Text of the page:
Secure Computation with Preprocessing via Function Secret Sharing

  • Elette BoyleEmail author
  • Niv Gilboa
  • Yuval Ishai
Conference paper
Part of the Lecture Notes in Computer Science book series (LNCS, volume 11891)


We propose a simple and powerful new approach for secure computation with input-independent preprocessing, building on the general tool of function secret sharing (FSS) and its efficient instantiations. Using this approach, we can make efficient use of correlated randomness to compute any type of gate, as long as a function class naturally corresponding to this gate admits an efficient FSS scheme. Our approach can be viewed as a generalization of the “TinyTable” protocol of Damgård et al. (Crypto 2017), where our generalized variant uses FSS to achieve exponential efficiency improvement for useful types of gates.

By instantiating this general approach with efficient PRG-based FSS schemes of Boyle et al. (Eurocrypt 2015, CCS 2016), we can implement useful nonlinear gates for equality tests, integer comparison, bit-decomposition and more with optimal online communication and with a relatively small amount of correlated randomness. We also provide a unified and simplified view of several existing protocols in the preprocessing model via the FSS framework.

Our positive results provide a useful tool for secure computation tasks that involve secure integer comparisons or conversions between arithmetic and binary representations. These arise in the contexts of approximating real-valued functions, machine-learning classification, and more. Finally, we study the necessity of the FSS machinery that we employ, in the simple context of secure string equality testing. First, we show that any “online-optimal” secure equality protocol implies an FSS scheme for point functions, which in turn implies one-way functions. Then, we show that information-theoretic secure equality protocols with relaxed optimality requirements would follow from the existence of big families of “matching vectors.” This suggests that proving strong lower bounds on the efficiency of such protocols would be difficult.



Research supported by ERC Project NTSC (742754). E. Boyle additionally supported by ISF grant 1861/16 and AFOSR Award FA9550-17-1-0069. N. Gilboa additionally supported by ISF grant 1638/15, ERC grant 876110, and a grant by the BGU Cyber Center. Y. Ishai additionally supported by ISF grant 1709/14, NSF-BSF grant 2015782, and a grant from the Ministry of Science and Technology, Israel and Department of Science and Technology, Government of India.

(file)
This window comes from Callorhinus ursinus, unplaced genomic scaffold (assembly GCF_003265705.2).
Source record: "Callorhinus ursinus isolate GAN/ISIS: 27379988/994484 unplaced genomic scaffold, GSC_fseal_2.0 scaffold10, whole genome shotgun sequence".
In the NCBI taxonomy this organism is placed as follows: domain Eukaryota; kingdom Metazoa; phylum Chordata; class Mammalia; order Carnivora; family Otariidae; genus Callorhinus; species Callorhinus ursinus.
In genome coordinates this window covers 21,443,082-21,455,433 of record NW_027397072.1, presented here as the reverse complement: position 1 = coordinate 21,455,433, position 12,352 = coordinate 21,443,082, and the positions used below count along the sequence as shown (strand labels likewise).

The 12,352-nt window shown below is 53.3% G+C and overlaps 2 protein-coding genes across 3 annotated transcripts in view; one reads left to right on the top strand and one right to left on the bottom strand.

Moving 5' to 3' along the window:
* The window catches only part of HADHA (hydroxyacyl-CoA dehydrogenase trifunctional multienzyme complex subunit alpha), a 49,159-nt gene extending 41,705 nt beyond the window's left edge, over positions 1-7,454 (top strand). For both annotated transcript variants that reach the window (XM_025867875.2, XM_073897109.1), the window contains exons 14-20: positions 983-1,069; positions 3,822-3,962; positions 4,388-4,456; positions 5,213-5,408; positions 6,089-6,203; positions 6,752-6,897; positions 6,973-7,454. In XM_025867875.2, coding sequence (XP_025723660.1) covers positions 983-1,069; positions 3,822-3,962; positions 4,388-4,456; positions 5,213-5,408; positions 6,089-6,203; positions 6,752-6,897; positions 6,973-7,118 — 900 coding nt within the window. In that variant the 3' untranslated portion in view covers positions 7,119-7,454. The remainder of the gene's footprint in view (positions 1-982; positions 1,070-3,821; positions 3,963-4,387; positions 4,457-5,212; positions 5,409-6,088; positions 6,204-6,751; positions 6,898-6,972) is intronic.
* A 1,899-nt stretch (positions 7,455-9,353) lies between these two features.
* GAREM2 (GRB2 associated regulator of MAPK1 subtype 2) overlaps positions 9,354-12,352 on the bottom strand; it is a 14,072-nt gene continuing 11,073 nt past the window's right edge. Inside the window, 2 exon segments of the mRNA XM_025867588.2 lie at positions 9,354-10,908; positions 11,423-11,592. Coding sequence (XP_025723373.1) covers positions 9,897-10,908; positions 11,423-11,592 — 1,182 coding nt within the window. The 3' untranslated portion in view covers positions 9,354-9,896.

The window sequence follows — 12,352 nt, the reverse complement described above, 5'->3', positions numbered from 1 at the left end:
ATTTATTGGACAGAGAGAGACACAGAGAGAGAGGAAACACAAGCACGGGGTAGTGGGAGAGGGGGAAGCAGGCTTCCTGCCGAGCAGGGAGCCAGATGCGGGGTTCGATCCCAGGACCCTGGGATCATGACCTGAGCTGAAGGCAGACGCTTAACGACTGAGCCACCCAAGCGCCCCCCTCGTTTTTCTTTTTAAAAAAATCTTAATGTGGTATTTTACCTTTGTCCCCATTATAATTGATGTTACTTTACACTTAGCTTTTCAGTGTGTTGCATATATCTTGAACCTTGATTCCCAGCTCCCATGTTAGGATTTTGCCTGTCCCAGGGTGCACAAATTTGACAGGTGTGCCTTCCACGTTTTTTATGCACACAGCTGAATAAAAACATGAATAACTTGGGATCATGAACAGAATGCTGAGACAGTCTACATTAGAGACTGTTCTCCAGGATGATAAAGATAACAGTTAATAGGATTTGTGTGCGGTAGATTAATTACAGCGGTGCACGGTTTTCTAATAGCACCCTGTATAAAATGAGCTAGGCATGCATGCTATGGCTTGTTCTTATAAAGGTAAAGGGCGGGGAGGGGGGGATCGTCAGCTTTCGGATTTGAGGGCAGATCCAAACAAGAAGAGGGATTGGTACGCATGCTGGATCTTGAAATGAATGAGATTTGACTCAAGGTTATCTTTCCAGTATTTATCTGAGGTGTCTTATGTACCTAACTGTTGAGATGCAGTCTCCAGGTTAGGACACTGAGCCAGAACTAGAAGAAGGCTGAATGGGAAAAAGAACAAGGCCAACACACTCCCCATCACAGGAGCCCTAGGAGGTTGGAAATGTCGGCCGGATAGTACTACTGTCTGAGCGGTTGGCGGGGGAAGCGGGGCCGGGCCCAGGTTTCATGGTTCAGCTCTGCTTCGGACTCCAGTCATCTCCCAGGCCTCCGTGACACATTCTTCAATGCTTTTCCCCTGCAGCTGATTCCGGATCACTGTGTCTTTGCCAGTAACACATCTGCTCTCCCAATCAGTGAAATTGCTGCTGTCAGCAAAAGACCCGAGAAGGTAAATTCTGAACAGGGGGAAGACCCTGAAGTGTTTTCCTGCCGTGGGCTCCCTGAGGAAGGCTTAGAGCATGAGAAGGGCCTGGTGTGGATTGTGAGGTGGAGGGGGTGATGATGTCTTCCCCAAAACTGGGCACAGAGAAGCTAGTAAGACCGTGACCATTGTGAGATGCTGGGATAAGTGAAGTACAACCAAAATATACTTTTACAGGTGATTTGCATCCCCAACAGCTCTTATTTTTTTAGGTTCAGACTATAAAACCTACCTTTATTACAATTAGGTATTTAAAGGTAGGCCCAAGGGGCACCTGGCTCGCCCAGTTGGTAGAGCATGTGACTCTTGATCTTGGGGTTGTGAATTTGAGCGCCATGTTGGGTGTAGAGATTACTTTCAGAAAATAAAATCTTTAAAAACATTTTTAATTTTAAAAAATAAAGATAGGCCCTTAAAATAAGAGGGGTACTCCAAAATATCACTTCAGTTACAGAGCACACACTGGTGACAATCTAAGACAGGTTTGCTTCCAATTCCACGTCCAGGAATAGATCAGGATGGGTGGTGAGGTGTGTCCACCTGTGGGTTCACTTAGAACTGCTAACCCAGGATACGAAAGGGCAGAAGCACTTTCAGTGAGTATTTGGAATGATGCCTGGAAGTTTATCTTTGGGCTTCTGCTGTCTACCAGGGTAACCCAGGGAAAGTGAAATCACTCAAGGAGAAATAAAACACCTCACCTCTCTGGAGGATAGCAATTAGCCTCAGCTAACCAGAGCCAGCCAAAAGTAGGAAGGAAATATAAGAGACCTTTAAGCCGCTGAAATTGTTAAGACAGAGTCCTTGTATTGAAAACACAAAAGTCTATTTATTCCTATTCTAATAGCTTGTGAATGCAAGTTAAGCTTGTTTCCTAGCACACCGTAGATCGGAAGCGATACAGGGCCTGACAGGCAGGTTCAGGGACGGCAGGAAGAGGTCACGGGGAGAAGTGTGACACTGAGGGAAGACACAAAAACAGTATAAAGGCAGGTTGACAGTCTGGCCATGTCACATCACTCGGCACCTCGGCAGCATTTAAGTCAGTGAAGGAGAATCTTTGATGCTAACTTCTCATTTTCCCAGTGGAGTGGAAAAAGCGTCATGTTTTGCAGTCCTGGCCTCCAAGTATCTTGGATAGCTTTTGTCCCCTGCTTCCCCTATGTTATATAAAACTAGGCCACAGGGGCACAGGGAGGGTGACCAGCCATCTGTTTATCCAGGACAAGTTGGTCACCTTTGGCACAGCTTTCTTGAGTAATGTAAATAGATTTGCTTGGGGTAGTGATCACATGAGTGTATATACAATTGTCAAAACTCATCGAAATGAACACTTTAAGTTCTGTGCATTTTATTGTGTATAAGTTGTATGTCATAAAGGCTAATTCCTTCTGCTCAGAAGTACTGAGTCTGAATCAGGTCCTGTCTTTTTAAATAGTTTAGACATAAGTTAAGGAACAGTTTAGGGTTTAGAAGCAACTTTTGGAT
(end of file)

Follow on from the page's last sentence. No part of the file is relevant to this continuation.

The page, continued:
1. 1.
    Bauer, B., Vihrovs, J., Wee, H.: On the inner product predicate and a generalization of matching vector families. In: 38th IARCS Annual Conference on Foundations of Software Technology and Theoretical Computer Science, FSTTCS 2018, 11–13 December 2018, Ahmedabad, India, pp. 41:1–41:13 (2018)Google Scholar
  2. 2.
    Beaver, D.: Efficient multiparty protocols using circuit randomization. In: Feigenbaum, J. (ed.) CRYPTO 1991. LNCS, vol. 576, pp. 420–432. Springer, Heidelberg (1992). Scholar
  3. 3.
    Ben-Efraim, A., Nielsen, M., Omri, E.: Turbospeedz: double your online SPDZ! Improving SPDZ using function dependent preprocessing. In: Deng, R.H., Gauthier-Umaña, V., Ochoa, M., Yung, M. (eds.) ACNS 2019. LNCS, vol. 11464, pp. 530–549. Springer, Cham (2019). Scholar
  4. 4.
    Bendlin, R., Damgård, I., Orlandi, C., Zakarias, S.: Semi-homomorphic encryption and multiparty computation. In: Paterson, K.G. (ed.) EUROCRYPT 2011. LNCS, vol. 6632, pp. 169–188. Springer, Heidelberg (2011). Scholar
  5. 5.
    Bhowmick, A., Dvir, Z., Lovett, S.: New bounds for matching vector families. SIAM J. Comput. 43(5), 1654–1683 (2014)MathSciNetCrossRefGoogle Scholar
  6. 6.
    Boyle, E., Couteau, G., Gilboa, N., Ishai, Y., Kohl, L., Scholl, P.: Efficient pseudorandom correlation generators: silent OT extension and more. In: Boldyreva, A., Micciancio, D. (eds.) CRYPTO 2019. LNCS, vol. 11694, pp. 489–518. Springer, Cham (2019). Scholar
  7. 7.
    Boyle, E., Gilboa, N., Ishai, Y.: Function secret sharing. In: Oswald, E., Fischlin, M. (eds.) EUROCRYPT 2015. LNCS, vol. 9057, pp. 337–367. Springer, Heidelberg (2015). Scholar